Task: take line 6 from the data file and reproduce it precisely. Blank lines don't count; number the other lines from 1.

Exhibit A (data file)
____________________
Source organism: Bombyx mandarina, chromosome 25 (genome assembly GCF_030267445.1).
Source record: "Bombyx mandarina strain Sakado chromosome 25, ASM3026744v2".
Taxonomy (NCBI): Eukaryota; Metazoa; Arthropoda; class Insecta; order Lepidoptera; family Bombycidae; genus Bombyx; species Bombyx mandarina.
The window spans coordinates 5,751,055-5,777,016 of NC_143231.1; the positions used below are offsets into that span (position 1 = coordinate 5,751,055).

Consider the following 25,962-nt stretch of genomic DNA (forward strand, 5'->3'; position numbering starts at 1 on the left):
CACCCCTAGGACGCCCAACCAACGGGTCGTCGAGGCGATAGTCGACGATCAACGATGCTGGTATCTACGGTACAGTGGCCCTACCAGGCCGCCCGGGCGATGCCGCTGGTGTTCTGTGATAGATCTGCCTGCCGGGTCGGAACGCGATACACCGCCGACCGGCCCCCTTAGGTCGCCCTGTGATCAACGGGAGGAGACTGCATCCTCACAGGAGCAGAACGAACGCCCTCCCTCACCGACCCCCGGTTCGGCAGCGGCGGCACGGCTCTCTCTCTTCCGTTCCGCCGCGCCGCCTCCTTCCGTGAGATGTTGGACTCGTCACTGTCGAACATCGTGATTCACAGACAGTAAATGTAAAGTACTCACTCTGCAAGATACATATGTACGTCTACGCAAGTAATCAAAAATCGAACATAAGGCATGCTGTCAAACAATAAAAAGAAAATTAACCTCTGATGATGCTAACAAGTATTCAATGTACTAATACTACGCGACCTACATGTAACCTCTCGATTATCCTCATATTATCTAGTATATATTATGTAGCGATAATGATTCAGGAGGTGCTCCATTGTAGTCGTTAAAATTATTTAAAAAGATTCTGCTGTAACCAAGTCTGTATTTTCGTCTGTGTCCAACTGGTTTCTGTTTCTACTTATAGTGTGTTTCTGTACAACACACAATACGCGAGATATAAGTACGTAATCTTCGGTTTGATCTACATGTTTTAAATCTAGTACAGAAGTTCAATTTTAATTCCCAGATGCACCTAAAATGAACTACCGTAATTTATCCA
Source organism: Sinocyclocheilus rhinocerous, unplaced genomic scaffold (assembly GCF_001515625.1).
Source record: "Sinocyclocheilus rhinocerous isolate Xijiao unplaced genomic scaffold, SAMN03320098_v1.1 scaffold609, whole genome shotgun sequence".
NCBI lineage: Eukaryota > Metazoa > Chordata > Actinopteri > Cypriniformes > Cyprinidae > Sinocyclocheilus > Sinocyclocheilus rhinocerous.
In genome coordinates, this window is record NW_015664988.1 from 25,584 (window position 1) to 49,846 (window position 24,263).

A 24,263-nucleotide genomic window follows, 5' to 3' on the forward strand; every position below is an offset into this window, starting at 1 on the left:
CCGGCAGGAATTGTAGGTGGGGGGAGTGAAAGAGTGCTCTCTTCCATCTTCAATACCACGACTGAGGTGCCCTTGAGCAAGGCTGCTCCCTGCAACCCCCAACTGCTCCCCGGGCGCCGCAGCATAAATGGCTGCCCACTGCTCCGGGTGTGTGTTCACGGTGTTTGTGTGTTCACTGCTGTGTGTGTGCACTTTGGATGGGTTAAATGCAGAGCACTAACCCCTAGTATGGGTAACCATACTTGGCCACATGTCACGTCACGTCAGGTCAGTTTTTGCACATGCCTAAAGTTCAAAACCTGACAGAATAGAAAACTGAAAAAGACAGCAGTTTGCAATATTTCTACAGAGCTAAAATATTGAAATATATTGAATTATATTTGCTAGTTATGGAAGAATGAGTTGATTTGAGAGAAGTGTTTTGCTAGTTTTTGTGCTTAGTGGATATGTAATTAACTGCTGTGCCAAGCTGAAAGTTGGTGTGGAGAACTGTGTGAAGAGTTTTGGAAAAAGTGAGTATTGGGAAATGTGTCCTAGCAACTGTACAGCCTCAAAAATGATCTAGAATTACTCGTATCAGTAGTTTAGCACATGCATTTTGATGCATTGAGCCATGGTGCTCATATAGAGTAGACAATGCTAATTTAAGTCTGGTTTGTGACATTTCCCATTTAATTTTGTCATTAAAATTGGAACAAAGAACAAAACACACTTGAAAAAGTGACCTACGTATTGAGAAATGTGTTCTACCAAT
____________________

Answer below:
CACCCCTAGGACGCCCAACCAACGGGTCGTCGAGGCGATAGTCGACGATCAACGATGCTGGTATCTACGGTACAGTGGCCCTACCAGGCCGCCCGGGCGATGCCGCTGGTGTTCTGTGATAGATCTGCCTGCCGGGTCGGAACGCGATACACCGCCGACCGGCCCCCTTAGGTCGCCCTGTGATCAACGGGAGGAGACTGCATCCTCACAGGAGCAGAACGAACGCCCTCCCTCACCGACCCCCGGTTCGGCAGCGGCGGCACGGCTCTCTCTCTTCCGTTCCGCCGCGCCGCCTCCTTCCGTGAGATGTTGGACTCGTCACTGTCGAACATCGTGATTCACAGACAGTAAATGTAAAGTACTCACTCTGCAAGATACATATGTACGTCTACGCAAGTAATCAAAAATCGAACATAAGGCATGCTGTCAAACAATAAAAAGAAAATTAACCTCTGATGATGCTAACAAGTATTCAATGTACTAATACTACGCGACCTACATGTAACCTCTCGATTATCCTCATATTATCTAGTATATATTATGTAGCGATAATGATTCAGGAGGTGCTCCATTGTAGTCGTTAAAATTATTTAAAAAGATTCTGCTGTAACCAAGTCTGTATTTTCGTCTGTGTCCAACTGGTTTCTGTTTCTACTTATAGTGTGTTTCTGTACAACACACAATACGCGAGATATAAGTACGTAATCTTCGGTTTGATCTACATGTTTTAAATCTAGTACAGAAGTTCAATTTTAATTCCCAGATGCACCTAAAATGAACTACCGTAATTTATCCA